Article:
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Aiden Fucci, 14, Faces First-Degree Murder Charge In Tristyn Bailey's Stabbing Death

Tristyn Bailey and Aiden Fucci

Editor's Note: This story contains graphic details. 

Tristyn Bailey, a 13-year-old St. Johns County girl killed earlier this month, was stabbed 114 times, according to 7th Judicial Circuit State Attorney R.J. Larizza.

He released the information during a Thursday afternoon news conference after her accused killer, Aiden Fucci, was indicted as an adult on a first-degree murder charge by the St. John’s County Grand Jury earlier in the day. Bailey’s body was found in the woods near Durbin Crossing on May 9.

Of the 114 stab wounds, at least 49 were on her hands, arms and head, and were defensive in nature, Larizza said.

A buck knife linked to Fucci by teenage witnesses has been recovered, Larizza said, adding the knife, which was found in a pond near Bailey’s body, matches her stab wounds. Larizza attributed the information to the chief medical examiner.  The tip of the knife was found in her scalp.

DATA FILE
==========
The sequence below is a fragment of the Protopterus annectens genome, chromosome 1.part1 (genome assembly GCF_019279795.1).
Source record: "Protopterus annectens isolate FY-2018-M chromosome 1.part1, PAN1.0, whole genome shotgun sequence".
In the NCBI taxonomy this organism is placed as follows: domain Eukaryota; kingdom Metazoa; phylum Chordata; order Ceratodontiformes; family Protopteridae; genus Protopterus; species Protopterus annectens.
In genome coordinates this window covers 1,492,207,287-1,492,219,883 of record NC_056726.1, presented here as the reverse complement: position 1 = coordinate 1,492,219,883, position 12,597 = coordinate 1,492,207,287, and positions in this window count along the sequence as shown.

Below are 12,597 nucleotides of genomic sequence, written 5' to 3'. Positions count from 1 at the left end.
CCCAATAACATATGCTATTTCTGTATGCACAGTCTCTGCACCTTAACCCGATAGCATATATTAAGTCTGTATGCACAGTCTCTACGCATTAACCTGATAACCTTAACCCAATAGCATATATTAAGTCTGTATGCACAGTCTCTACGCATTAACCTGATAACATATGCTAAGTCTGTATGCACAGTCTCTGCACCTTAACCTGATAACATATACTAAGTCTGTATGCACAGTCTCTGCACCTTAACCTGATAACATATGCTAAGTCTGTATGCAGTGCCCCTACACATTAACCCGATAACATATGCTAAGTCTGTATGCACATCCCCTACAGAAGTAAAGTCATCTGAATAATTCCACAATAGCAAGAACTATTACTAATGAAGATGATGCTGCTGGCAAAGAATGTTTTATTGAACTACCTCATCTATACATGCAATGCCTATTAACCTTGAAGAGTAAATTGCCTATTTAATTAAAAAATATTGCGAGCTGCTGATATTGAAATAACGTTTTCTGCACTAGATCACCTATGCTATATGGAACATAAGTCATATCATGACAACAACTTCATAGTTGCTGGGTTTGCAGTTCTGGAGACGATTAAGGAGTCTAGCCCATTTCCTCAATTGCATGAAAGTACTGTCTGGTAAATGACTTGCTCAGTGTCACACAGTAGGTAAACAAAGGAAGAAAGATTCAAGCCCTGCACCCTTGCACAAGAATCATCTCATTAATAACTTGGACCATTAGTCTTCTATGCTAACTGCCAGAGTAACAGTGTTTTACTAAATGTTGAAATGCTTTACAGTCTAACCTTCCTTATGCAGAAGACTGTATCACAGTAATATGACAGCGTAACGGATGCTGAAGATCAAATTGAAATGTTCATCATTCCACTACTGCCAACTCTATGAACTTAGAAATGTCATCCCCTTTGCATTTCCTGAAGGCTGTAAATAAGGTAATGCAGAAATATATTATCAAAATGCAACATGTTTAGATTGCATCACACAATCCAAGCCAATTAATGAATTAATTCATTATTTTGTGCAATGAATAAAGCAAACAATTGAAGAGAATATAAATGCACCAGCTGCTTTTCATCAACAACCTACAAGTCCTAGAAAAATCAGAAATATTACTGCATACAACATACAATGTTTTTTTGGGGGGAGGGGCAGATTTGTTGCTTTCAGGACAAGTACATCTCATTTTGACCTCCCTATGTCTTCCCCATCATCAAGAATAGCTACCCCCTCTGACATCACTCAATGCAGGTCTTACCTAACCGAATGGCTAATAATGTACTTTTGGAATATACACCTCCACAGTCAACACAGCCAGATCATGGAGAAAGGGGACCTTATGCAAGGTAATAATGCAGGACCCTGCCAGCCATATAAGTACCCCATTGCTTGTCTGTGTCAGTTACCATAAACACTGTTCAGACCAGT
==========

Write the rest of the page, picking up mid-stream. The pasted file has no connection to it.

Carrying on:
DNA evidence has also been found, Larizza said. Fucci’s DNA was found on Bailey’s body. Her DNA was found on a pair of shoes and a shirt in his room after Fucci was arrested.

Larizza said the number of times Bailey was stabbed is enough evidence to prove premeditation.

“Every time that arm went back, and every time that arm went down, that's premeditation,” he said.

Teenage witnesses claim Fucci told them days before Bailey was killed he was going to kill “a random person” by taking them to the woods and stabbing them, according to Larizza.

Fucci, a classmate of Bailey’s at Patriot Oaks Academy, was previously charged as a juvenile with second-degree murder, but his case has now been transferred to adult court after Thursday’s indictment.

Although he is being charged as an adult, he will not face the death penalty if convicted. Under U.S. Supreme Court case Roper v. Simmons, minors cannot be sentenced to the death penalty.

Fucci could receive life in prison without the possibility of parole if found guilty. His next court date has not been announced.

Tristan Wood can be reached at or on Twitter at @TristanDWood.

Tristan is WJCT’s 2021 Summer Reporting Intern. He has previously worked as the City and County Commission reporter for the Independent Florida Alligator, Gainesville’s student-run newspaper, and Fresh Take Florida, a news service working in partnership with the Associated Press to cover the Florida Legislature and select political news stories across the state.